The condition of Roy Williams' conditioning has been blown out of proportion -- at least according to Williams.
The wide receiver happened to mention last week that being in football shape was different from just being in shape.
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"I'm fine, man. I'm fine," Williams insisted Wednesday. "I played last week, played a half. I'm good to go. I don't understand what's going on, but it's all good."
Williams has yet to catch a pass in the preseason for the Bears, leading some to question his effort.
It appears doubtful that the former Pro Bowl wide receiver will contribute as much as optimists expected when he was signed July 29. Then, early in training camp, Williams was moved to the first team, ahead of last year's leading receiver Johnny Knox.
Expectations soared again -- maybe too high, considering Williams is playing for a new team that he couldn't practice with until Aug. 4.
But the former seventh overall draft pick said he's OK with that.
"I love it," he said. "I've been in that situation all my life. Here I actually have a chance to put my name on something. It's in my hands."
Williams had a couple of passes in his hands in Monday's 41-13 loss to the New York Giants, but he failed to catch either one, although he claims neither was a drop.
"The drops?" Williams said when asked about it Wednesday. "Who had a drop? I had a drop? I didn't have a drop. But if you want to count it, you can.
"I think the DB made a great play to knock it out as soon as it got into my hands. I didn't drop the ball. But if you want to call it a drop, go ahead. You said I had another one, too?"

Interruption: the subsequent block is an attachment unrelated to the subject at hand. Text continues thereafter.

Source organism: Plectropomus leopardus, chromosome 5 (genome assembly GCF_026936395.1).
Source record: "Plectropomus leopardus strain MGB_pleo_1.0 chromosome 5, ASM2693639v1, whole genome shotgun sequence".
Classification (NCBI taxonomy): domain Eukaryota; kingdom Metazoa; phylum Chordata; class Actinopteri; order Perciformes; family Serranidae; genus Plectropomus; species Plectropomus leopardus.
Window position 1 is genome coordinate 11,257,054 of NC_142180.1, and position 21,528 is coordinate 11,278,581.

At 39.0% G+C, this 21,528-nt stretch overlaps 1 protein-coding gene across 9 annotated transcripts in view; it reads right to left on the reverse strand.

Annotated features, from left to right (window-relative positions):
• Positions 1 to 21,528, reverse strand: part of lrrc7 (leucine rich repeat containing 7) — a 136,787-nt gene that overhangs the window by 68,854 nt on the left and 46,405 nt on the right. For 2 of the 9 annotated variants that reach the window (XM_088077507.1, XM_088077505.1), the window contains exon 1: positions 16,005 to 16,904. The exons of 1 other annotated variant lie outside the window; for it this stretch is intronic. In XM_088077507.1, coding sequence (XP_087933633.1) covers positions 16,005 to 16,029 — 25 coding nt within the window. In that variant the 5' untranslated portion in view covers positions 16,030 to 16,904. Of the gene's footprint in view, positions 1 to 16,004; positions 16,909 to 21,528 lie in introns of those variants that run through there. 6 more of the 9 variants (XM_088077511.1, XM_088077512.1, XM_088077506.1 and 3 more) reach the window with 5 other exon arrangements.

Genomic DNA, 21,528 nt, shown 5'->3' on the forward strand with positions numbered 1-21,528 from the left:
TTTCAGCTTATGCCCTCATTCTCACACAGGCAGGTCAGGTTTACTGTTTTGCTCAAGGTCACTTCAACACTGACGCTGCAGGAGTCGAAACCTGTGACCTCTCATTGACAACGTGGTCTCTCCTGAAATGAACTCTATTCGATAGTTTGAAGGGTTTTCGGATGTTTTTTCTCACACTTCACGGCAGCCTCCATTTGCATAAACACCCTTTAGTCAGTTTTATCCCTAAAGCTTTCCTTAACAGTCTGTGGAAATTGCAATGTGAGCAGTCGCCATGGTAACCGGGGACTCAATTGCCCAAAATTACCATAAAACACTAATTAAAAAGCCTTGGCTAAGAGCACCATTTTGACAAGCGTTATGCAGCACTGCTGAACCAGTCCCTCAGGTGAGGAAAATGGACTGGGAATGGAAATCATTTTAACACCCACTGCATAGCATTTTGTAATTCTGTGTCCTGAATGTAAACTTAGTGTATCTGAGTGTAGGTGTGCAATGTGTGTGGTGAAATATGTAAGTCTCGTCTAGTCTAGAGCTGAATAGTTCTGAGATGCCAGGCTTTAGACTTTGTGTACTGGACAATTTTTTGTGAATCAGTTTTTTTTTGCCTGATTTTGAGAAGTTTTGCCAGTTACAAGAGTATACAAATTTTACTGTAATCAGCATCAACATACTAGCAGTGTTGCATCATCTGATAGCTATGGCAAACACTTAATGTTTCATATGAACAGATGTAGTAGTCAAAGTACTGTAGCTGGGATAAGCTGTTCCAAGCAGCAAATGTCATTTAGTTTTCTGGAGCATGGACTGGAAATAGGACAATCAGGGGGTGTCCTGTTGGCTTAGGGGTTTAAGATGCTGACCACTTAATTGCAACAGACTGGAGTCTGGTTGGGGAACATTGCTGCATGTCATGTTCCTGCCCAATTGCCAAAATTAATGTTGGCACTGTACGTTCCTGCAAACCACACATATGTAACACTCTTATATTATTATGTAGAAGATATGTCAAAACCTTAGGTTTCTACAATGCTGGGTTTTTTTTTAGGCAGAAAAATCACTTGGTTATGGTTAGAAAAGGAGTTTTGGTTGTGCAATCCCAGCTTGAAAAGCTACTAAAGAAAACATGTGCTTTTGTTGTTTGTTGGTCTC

The second one would have been a tough catch, given that Williams had to dive just to get his outstretched hands on the ball.
But that's the kind of catch fans expect when they recall Williams' two years with the Detroit Lions (146 catches for 2,128 yards in 2006-07) under Mike Martz, who is now the Bears' offensive coordinator.
"It went through my hands?" said an incredulous Williams, who then turned sarcastic. "The slant? Yeah, I've got to catch that ball, man. I'll catch it next time, coach."
Later, during the part of practice open to the media, Williams was unable to corral an overthrown pass, and he looked toward his earlier interrogator and asked: "Was that a drop, too?"
Quarterback Jay Cutler says Williams just needs a little more time to assimilate a new system, but he has mentioned conditioning a couple of times in the past when discussing Williams' progress in the offense.
Cutler sees Saturday's third preseason game as an opportunity for Williams to make progress.
"He's figuring stuff out," Cutler said. "We do things a little bit different from Detroit and Dallas. Once he gets everything hammered home, I think this week is going to be a good steppingstone for him with us really going through a game week."
Coach Lovie Smith said he isn't concerned with Williams' lack of production.
"As far as his effort in the preseason, it's been good," Smith said. "We haven't gotten a lot of production, but we're making progress.
"There were a couple passes that he had a chance to get (against the Giants). But hopefully we'll see a little bit more this week."
Expecting Williams to be the same player he was during his Pro Bowl season of 2006 (82 catches, 1,310 yards, 7 touchdowns) is probably a fantasy. Cutler says the team's expectations for Williams are more realistic.
"I don't think we expect Roy to be the greatest receiver ever," Cutler said. "He's going to fill a role, he's going to catch balls, and Roy has just got to understand that he can't do too much.
"In this offense, you don't really know where the ball is going to go from week to week. He might have 10 catches one week, he might have 2 or none the next week. Roy has been in the league long enough to understand that."
Williams believes he's close to being a key cog in the Bears' offense, but he doesn't want or need to be the focal point.
"I haven't even caught a ball yet, but it's coming," the 6-foot-3, 215-pounder said. "Once it happens, the fireworks will go off, and this offense will be off and running, whether I'm catching the ball or not.
"We can run the football, we're a great screen team, and we're a great passing team. So I don't want the focus to be on me. I want it to be on everybody because this is a team sport, obviously."
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